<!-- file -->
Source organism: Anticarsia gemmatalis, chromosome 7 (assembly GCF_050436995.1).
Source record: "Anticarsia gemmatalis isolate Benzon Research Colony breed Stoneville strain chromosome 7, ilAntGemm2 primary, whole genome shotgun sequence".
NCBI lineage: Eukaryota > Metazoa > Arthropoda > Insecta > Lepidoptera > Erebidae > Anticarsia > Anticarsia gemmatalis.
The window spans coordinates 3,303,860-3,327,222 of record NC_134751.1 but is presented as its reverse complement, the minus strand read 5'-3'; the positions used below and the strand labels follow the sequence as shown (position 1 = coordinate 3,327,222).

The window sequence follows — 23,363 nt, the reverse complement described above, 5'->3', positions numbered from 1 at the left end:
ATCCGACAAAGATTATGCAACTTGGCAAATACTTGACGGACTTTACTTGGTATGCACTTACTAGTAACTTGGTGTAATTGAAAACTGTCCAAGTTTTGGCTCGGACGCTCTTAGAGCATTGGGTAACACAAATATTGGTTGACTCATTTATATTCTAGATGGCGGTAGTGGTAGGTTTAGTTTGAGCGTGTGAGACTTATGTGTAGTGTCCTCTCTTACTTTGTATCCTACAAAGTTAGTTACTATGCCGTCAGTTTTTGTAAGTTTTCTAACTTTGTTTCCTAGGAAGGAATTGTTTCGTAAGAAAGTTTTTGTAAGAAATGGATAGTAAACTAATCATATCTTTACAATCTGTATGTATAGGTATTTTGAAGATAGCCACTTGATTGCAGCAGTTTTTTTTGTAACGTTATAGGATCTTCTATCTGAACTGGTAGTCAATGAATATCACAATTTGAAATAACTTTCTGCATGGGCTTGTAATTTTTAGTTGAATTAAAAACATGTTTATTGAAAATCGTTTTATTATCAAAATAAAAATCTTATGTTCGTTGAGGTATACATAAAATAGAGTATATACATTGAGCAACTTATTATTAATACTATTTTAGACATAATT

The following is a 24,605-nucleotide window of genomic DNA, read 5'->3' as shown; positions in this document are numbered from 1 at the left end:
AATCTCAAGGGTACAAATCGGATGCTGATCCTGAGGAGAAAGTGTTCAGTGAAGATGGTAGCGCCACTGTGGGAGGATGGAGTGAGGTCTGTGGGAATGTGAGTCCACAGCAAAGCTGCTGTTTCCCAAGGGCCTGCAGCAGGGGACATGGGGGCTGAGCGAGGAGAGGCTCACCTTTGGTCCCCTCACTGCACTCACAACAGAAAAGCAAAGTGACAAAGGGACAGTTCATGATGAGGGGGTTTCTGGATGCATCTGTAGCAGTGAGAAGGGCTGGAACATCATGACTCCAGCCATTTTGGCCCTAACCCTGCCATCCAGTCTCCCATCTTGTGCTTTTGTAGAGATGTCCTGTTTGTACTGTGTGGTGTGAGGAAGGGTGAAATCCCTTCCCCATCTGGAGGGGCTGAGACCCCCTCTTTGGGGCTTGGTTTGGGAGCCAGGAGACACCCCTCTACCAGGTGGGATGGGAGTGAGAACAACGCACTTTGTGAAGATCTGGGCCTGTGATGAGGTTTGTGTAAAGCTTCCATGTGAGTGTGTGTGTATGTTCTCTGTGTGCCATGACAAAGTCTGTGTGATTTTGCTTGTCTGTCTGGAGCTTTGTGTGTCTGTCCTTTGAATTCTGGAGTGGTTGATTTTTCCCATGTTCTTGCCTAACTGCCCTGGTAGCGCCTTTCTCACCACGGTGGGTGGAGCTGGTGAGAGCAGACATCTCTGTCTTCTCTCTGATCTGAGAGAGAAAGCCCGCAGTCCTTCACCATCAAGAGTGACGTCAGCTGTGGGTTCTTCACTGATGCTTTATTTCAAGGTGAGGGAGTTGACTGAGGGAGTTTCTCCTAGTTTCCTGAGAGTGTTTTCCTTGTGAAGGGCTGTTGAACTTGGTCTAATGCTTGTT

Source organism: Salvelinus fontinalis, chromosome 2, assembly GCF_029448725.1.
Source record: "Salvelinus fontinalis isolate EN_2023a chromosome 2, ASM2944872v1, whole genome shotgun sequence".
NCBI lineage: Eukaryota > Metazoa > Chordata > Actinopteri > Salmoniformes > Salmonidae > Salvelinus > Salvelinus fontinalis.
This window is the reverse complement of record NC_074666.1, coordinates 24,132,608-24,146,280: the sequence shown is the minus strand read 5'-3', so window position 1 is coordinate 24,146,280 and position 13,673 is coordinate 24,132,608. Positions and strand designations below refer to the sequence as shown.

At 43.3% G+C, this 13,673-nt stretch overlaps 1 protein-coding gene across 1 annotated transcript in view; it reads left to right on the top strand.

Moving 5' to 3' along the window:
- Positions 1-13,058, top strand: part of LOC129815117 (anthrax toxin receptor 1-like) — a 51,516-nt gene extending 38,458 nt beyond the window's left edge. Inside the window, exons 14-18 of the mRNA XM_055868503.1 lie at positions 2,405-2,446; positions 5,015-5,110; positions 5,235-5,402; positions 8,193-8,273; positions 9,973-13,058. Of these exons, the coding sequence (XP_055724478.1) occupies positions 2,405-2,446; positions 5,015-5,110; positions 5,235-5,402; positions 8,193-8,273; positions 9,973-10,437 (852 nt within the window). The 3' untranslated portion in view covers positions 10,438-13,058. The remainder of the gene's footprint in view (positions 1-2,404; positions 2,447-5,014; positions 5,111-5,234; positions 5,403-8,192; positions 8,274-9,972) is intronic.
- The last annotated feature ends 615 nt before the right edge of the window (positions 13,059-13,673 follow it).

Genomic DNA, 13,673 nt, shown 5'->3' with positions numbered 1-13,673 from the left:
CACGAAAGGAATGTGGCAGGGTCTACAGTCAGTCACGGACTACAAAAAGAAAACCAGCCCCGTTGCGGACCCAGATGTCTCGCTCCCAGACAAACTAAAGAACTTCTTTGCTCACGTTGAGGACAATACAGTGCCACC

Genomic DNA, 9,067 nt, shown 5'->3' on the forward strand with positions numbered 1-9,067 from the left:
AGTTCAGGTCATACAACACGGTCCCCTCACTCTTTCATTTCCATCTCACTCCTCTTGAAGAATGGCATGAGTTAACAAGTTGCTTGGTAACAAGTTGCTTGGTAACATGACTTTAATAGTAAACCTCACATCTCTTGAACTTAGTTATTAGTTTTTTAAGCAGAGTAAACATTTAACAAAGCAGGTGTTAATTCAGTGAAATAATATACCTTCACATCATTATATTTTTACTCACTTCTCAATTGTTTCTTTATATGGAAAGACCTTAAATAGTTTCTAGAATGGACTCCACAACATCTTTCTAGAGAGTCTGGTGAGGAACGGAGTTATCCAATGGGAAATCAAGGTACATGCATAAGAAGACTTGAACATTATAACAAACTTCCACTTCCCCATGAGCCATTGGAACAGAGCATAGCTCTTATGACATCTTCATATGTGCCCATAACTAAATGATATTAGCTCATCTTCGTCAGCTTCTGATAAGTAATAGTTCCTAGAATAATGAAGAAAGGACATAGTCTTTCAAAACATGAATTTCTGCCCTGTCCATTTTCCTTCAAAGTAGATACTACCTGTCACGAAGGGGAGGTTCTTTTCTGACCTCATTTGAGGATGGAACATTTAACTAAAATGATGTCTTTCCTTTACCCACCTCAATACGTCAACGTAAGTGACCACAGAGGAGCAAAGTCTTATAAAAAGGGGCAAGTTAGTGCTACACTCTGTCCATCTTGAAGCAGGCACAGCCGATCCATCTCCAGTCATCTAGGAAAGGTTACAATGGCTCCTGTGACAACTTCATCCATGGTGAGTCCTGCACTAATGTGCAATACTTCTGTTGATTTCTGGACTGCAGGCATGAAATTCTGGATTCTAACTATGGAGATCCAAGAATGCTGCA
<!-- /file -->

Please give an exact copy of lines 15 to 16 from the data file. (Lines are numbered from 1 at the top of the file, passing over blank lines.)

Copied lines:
- Positions 1-13,058, top strand: part of LOC129815117 (anthrax toxin receptor 1-like) — a 51,516-nt gene extending 38,458 nt beyond the window's left edge. Inside the window, exons 14-18 of the mRNA XM_055868503.1 lie at positions 2,405-2,446; positions 5,015-5,110; positions 5,235-5,402; positions 8,193-8,273; positions 9,973-13,058. Of these exons, the coding sequence (XP_055724478.1) occupies positions 2,405-2,446; positions 5,015-5,110; positions 5,235-5,402; positions 8,193-8,273; positions 9,973-10,437 (852 nt within the window). The 3' untranslated portion in view covers positions 10,438-13,058. The remainder of the gene's footprint in view (positions 1-2,404; positions 2,447-5,014; positions 5,111-5,234; positions 5,403-8,192; positions 8,274-9,972) is intronic.
- The last annotated feature ends 615 nt before the right edge of the window (positions 13,059-13,673 follow it).